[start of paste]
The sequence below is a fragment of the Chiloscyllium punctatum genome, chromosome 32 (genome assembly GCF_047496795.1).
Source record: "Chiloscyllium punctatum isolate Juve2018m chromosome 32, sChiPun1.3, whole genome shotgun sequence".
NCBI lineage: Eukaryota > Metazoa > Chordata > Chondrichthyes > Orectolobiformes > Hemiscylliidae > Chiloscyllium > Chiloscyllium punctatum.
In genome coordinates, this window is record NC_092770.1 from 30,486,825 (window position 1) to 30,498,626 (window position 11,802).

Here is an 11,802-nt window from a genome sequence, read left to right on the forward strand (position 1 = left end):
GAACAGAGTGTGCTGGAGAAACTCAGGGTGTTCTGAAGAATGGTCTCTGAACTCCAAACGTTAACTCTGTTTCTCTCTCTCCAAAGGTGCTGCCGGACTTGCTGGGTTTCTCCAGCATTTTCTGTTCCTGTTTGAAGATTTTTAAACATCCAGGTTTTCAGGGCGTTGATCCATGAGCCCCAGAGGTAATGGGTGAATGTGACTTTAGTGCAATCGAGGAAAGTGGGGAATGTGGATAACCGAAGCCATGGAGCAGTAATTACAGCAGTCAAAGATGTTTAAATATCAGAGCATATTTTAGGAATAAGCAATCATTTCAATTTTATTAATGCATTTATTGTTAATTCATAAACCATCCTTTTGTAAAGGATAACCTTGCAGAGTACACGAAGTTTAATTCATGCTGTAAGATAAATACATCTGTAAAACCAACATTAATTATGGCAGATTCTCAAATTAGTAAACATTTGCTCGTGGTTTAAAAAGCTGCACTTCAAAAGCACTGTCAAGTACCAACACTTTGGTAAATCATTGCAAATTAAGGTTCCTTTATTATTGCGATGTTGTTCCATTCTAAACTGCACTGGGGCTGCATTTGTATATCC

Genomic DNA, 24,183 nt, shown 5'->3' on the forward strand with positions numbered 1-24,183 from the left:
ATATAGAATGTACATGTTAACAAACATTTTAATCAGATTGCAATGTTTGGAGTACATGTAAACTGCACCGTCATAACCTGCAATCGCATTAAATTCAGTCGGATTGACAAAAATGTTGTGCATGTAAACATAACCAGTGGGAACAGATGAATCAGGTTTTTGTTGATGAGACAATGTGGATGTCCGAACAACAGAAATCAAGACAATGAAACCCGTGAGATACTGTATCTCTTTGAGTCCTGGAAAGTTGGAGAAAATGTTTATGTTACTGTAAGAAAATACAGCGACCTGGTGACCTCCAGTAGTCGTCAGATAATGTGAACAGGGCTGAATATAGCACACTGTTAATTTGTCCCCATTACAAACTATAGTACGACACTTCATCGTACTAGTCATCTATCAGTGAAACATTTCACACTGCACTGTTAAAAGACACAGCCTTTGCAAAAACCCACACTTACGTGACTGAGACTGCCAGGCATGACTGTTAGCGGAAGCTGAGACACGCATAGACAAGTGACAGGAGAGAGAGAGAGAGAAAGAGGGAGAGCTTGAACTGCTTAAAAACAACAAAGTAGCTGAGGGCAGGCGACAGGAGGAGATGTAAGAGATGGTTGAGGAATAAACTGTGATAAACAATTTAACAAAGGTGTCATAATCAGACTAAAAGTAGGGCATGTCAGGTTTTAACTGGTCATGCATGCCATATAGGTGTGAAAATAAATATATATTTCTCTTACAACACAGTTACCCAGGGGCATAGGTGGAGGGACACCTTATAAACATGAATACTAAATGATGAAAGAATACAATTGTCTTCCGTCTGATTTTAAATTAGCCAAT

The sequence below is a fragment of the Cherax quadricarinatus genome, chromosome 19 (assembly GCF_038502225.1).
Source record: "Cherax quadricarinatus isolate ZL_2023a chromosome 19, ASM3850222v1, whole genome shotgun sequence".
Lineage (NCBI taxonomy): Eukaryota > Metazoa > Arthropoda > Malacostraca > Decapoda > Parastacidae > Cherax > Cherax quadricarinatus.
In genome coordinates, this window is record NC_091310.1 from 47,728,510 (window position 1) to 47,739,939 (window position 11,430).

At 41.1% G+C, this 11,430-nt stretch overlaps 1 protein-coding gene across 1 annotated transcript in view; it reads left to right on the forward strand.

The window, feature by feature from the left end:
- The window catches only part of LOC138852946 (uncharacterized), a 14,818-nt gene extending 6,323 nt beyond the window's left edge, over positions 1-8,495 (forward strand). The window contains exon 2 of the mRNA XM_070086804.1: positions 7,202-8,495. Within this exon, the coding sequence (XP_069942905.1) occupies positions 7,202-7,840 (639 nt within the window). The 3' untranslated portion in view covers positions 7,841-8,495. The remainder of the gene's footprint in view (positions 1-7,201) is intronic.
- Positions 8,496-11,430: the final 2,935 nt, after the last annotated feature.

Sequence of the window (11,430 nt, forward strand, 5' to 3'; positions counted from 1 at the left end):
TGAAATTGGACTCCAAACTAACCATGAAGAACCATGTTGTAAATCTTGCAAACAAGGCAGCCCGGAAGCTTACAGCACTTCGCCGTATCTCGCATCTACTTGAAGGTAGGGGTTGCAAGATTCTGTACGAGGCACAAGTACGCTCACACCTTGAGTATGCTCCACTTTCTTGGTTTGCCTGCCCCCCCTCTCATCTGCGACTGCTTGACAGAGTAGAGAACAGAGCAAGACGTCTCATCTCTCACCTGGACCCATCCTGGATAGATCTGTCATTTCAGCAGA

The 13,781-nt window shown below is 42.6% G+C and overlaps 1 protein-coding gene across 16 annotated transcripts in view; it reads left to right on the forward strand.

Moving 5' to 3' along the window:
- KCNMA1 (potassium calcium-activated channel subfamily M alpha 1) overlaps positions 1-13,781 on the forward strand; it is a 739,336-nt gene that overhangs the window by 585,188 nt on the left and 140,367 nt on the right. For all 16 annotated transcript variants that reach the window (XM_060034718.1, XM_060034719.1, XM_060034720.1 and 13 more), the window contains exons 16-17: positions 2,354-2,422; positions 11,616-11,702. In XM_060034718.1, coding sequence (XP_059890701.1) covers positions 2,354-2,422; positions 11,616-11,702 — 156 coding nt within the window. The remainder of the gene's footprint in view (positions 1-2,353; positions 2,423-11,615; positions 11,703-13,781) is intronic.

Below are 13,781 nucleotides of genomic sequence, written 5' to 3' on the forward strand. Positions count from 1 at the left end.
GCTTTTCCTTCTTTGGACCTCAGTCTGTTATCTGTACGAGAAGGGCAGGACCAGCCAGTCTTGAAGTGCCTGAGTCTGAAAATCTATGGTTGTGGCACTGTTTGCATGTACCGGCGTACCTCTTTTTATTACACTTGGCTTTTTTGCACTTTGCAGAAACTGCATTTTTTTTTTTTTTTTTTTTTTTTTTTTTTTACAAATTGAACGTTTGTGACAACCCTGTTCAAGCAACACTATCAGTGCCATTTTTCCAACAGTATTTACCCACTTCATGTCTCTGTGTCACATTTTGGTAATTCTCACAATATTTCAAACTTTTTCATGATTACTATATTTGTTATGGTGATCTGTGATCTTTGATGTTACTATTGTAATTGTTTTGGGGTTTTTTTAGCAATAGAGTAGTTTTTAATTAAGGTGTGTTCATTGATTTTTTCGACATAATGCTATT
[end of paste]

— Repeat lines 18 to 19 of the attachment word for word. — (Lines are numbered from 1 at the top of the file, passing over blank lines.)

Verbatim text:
TGAAATTGGACTCCAAACTAACCATGAAGAACCATGTTGTAAATCTTGCAAACAAGGCAGCCCGGAAGCTTACAGCACTTCGCCGTATCTCGCATCTACTTGAAGGTAGGGGTTGCAAGATTCTGTACGAGGCACAAGTACGCTCACACCTTGAGTATGCTCCACTTTCTTGGTTTGCCTGCCCCCCCTCTCATCTGCGACTGCTTGACAGAGTAGAGAACAGAGCAAGACGTCTCATCTCTCACCTGGACCCATCCTGGATAGATCTGTCATTTCAGCAGA

The 13,781-nt window shown below is 42.6% G+C and overlaps 1 protein-coding gene across 16 annotated transcripts in view; it reads left to right on the forward strand.